Hemolytic Uremic Syndrome in Emergency Medicine Clinical Presentation

Updated: Jun 24, 2021
  • Author: Audrey J Tan, DO; Chief Editor: Steven C Dronen, MD, FAAEM  more...
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The presentation in patients with hemolytic uremic syndrome (HUS) may vary with the etiology. Typical HUS (ie, Shiga toxin–related) presents as follows:

  • Recent history may include such risk factors as eating rare hamburger, a trip to a petting zoo, or contact with persons with diarrhea
  • Diarrhea, which becomes hemorrhagic in 70% of cases, usually within 1-2 days
  • Vomiting, in 30-60% of cases
  • Fever, in 5-20% of cases
  • After 4-6 days, sudden onset of the clinical manifestations of HUS: pallor and shortness of breath from hemolytic anemia, and reduced or absent urine output due to acute kidney injury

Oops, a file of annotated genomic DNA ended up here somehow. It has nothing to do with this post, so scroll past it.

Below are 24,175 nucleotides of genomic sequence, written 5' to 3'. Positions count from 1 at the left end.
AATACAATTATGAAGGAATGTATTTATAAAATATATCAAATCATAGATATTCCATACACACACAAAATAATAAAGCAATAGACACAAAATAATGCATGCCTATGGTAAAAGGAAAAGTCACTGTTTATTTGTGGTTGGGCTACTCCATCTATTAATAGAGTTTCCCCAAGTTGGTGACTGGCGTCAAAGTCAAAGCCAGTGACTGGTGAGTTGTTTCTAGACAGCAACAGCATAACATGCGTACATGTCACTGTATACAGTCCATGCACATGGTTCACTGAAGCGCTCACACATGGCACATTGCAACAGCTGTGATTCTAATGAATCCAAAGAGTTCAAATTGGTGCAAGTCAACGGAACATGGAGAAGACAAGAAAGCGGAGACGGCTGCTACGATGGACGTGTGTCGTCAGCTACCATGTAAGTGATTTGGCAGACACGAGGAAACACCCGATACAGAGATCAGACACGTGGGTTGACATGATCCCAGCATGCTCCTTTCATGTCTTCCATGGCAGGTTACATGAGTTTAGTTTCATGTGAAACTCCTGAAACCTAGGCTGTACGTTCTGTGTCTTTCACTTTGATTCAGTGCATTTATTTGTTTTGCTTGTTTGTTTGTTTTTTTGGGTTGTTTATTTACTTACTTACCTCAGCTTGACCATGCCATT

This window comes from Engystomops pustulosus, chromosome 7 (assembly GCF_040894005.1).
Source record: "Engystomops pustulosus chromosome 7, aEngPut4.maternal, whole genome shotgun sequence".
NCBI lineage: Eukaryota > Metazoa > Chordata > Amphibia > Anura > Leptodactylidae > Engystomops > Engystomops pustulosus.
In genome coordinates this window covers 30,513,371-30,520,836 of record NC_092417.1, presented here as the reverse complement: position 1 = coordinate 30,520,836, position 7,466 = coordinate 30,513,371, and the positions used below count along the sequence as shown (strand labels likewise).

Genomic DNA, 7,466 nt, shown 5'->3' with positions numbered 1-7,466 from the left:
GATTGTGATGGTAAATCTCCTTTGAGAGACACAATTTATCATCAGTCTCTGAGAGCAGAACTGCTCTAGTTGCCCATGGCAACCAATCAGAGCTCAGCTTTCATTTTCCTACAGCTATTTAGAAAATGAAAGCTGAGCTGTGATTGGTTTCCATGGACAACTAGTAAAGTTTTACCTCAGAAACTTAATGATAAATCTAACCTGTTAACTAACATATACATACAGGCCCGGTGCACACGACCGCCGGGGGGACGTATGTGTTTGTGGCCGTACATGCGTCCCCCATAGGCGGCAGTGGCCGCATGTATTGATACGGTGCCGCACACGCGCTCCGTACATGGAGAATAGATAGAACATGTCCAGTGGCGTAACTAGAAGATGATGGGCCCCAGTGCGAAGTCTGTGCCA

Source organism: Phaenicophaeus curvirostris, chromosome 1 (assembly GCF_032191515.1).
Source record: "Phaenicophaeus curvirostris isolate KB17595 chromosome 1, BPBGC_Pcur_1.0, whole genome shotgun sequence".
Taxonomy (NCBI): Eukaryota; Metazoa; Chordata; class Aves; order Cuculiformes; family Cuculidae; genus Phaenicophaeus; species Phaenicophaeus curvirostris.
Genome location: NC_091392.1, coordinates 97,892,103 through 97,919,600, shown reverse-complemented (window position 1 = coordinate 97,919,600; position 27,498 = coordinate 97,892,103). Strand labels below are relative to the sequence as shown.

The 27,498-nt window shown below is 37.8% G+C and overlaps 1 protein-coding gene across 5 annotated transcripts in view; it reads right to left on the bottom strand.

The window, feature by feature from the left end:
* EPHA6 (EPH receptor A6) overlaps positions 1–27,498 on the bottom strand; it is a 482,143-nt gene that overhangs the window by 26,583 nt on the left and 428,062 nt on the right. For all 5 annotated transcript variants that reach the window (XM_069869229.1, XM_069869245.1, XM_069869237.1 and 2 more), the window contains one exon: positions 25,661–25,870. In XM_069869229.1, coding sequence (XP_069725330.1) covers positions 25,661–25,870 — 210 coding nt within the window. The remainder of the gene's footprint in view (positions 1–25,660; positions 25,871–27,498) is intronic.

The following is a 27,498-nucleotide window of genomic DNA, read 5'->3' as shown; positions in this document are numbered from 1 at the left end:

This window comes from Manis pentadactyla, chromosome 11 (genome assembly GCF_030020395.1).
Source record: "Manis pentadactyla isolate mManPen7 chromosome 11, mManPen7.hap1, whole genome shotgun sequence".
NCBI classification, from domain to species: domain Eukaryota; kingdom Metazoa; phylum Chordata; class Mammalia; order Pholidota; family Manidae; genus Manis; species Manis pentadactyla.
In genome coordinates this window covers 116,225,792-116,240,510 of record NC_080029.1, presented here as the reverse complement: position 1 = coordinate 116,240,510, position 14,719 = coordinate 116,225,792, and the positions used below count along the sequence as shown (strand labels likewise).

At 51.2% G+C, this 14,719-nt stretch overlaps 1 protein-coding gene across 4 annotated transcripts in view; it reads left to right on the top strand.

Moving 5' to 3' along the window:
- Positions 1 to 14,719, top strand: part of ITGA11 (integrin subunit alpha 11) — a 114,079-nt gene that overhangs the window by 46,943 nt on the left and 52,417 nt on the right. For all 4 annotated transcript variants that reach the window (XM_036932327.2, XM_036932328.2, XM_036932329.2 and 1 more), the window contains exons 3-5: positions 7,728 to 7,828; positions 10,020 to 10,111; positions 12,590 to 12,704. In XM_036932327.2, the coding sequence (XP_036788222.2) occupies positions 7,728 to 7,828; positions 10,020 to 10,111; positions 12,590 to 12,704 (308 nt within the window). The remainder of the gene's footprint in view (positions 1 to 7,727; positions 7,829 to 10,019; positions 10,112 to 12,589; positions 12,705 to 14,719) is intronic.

• Neurologic symptoms in 33% of patients (eg, irritability, seizures, or altered mental status)
  • Diarrhea may improve as the other HUS signs and symptoms begin 

Atypical HUS does not typically begin with a gastrointestinal (GI) illness. Patients with pneumococcal HUS may have had a recent respiratory illness. Clinical manifestations of atypical HUS are similar to those of typical HUS, although neurologic involvement is more common.


Physical Examination

Findings in patients with hemolytic uremic syndrome reflect those of the inciting prodromal illness and the end organ in which thrombogenesis is occurring, as follows:

  • Gastrointestinal: GI bleeding is often noted. GI involvement may lead to symptoms of an acute abdomen, with occasional peritonitis.
  • Cardiac involvement may lead to congestive heart failure (CHF) and arrhythmias.
  • Microinfarcts in the pancreas may cause pancreatitis or rarely, insulin-dependent diabetes mellitus.
  • Ocular involvement may lead to retinal or vitreous hemorrhages.
  • Hypertension and oliguria are typical findings consistent with renal compromise.